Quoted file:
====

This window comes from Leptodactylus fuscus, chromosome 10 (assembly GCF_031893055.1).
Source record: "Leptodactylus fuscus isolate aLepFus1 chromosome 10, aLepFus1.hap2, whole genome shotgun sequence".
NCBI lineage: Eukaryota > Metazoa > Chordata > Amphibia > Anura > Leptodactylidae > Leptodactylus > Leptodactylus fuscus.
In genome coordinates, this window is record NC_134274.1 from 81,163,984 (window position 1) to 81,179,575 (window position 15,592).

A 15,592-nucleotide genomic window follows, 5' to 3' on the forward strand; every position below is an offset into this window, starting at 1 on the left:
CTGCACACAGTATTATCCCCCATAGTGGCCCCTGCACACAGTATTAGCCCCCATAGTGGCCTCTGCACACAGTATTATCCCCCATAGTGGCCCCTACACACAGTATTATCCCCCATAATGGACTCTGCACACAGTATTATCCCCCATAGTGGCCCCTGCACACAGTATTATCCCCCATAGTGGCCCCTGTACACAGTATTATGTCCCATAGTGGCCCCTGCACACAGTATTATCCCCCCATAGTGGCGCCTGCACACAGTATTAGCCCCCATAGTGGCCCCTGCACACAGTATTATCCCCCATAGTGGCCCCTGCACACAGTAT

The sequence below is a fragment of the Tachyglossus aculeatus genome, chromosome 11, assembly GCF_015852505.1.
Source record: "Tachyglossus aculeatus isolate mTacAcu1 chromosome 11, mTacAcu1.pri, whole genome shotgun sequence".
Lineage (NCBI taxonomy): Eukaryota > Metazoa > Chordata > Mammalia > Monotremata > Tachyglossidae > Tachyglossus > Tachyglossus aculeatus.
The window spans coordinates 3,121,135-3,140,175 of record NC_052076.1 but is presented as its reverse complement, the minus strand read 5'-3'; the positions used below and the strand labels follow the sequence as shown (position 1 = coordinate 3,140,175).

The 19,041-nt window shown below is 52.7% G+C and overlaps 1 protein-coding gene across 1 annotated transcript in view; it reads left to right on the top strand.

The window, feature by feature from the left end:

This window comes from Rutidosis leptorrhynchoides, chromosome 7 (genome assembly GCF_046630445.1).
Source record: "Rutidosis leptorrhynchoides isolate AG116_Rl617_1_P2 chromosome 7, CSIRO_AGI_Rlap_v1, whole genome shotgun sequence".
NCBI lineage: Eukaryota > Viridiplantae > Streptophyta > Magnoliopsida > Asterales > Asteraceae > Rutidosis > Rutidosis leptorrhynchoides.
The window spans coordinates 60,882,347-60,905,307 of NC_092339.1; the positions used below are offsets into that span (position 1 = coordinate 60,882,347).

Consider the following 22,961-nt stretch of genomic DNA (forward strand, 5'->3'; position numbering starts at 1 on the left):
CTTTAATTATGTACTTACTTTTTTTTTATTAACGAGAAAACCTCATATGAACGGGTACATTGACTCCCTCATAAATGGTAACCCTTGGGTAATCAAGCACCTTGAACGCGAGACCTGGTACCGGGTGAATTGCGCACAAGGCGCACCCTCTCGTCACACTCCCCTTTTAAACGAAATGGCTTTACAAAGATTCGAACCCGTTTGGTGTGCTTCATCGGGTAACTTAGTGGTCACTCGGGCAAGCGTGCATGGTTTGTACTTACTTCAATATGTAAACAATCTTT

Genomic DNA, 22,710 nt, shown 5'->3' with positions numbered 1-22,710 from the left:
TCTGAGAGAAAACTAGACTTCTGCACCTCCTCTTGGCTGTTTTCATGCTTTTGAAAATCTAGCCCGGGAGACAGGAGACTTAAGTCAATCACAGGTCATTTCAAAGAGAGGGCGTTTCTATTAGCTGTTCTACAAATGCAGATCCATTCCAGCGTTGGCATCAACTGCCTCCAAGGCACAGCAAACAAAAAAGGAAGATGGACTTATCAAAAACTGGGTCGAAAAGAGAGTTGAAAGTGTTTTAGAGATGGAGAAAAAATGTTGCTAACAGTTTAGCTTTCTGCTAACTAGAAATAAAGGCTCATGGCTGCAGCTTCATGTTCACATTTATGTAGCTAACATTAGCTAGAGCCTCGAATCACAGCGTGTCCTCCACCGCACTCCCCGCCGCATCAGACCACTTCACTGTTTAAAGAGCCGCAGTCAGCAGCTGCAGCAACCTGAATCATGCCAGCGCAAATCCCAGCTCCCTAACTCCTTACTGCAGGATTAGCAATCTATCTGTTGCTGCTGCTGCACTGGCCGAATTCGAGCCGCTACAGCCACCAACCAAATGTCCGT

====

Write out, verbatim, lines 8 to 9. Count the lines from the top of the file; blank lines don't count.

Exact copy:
Source record: "Tachyglossus aculeatus isolate mTacAcu1 chromosome 11, mTacAcu1.pri, whole genome shotgun sequence".
Lineage (NCBI taxonomy): Eukaryota > Metazoa > Chordata > Mammalia > Monotremata > Tachyglossidae > Tachyglossus > Tachyglossus aculeatus.